Turkey's National Security Council has endorsed basing foreign troops in the country, a move that could open the way for U-S forces to use Turkish facilities in any war against Iraq.
The announcement, which also endorsed sending Turkish soldiers abroad, followed a lengthy meeting Friday in Ankara of the powerful council -- which is made up of top military and civilian leaders.
The Turkish parliament must still approve the measure. The United States has been seeking its NATO ally's permission to position troops on Turkish bases in case the United States goes to war with Iraq.
Turkey has also said it might deploy its troops into northern Iraq if a war breaks out, in order to maintain stability in the region.
Earlier today (Friday), U-S and coalition forces, taking-off from bases in Turkey, struck Iraqi targets in the northern "no-fly" zone. The U-S military says the airstrike was a self-defense measure, in response to Iraqi fire against coalition aircraft that routinely patrols the "no-fly" zone.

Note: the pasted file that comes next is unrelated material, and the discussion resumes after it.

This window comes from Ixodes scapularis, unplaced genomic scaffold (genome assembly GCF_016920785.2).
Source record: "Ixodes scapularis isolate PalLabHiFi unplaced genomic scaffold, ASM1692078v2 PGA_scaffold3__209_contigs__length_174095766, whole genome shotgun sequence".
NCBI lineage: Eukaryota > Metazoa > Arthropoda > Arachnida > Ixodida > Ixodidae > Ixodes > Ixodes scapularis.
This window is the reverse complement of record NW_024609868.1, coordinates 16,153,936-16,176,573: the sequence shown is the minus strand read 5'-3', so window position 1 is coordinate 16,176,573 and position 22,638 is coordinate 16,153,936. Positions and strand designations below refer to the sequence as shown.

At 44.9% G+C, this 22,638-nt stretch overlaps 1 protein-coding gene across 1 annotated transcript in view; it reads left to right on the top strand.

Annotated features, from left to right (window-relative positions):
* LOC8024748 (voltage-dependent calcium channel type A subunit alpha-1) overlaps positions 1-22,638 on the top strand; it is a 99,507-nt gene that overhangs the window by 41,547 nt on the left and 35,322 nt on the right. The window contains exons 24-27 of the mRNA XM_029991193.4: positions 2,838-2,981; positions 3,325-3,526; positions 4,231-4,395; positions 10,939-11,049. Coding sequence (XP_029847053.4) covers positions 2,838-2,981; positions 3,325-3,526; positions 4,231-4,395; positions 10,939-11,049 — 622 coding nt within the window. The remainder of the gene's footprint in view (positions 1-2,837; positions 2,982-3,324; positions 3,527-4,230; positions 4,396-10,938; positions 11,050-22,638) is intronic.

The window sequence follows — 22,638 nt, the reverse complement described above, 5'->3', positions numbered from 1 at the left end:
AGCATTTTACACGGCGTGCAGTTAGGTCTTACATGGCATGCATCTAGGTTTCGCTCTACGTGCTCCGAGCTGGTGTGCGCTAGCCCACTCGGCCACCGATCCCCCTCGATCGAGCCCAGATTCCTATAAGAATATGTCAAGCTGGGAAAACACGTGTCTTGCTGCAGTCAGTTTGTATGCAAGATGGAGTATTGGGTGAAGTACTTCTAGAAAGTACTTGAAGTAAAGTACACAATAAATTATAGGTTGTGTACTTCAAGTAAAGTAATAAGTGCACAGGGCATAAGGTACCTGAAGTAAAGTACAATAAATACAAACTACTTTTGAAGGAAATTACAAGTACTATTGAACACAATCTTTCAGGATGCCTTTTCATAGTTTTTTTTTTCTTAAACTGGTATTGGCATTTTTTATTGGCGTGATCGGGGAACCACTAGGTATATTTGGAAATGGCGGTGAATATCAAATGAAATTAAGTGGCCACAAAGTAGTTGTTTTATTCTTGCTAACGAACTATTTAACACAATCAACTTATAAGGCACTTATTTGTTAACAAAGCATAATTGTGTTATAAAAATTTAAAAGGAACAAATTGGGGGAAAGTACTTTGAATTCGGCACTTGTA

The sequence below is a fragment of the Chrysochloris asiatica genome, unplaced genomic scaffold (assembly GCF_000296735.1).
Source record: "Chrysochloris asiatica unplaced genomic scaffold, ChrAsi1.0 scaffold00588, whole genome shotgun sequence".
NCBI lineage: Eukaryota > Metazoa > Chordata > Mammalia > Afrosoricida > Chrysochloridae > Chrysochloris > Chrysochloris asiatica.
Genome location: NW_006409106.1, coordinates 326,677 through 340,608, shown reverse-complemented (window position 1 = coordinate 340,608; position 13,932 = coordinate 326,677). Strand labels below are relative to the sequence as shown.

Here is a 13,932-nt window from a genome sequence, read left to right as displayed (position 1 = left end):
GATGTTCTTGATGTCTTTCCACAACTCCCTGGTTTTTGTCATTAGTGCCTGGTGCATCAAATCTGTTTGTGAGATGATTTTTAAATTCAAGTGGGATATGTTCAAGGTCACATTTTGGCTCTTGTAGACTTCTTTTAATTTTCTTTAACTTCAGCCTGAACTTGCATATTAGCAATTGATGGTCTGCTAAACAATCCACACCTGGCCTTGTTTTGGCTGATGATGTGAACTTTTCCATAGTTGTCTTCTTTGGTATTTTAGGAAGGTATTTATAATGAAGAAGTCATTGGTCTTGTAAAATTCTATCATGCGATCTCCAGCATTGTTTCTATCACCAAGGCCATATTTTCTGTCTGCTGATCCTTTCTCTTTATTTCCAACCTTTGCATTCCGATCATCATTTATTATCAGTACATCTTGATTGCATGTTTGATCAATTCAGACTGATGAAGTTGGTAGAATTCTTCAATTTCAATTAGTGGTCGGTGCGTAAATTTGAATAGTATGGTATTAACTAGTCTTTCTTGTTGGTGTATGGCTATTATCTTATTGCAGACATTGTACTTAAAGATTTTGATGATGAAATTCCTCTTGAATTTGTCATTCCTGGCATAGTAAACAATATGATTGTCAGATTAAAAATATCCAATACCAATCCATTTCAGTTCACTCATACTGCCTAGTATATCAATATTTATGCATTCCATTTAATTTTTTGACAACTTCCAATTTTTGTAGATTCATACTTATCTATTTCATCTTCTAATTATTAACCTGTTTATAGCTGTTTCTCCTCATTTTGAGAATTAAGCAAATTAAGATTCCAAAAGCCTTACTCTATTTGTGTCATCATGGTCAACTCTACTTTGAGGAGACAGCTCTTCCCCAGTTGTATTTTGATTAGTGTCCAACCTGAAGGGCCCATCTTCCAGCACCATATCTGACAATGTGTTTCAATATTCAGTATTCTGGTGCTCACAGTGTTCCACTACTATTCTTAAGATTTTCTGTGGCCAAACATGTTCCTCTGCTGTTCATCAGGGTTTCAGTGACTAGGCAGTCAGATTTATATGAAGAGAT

Coalition aircraft also dropped more than 300-thousand information leaflets over Al Kut in southern Iraq. The leaflets encourage Iraqis to listen to radio frequencies run by the coalition forces telling them about the U-N resolution demanding Iraqi disarmament, President Saddam Hussein's government and other topics. It was the 10th time this month coalition forces have made such a drop.
Earlier Friday, International Atomic Energy Agency head Mohamed ElBaradei told reporters that Iraq must give weapons experts greater access before he and chief U-N weapons inspector Hans Blix will consider Baghdad's invitation for them to travel to the Iraqi capital for more talks.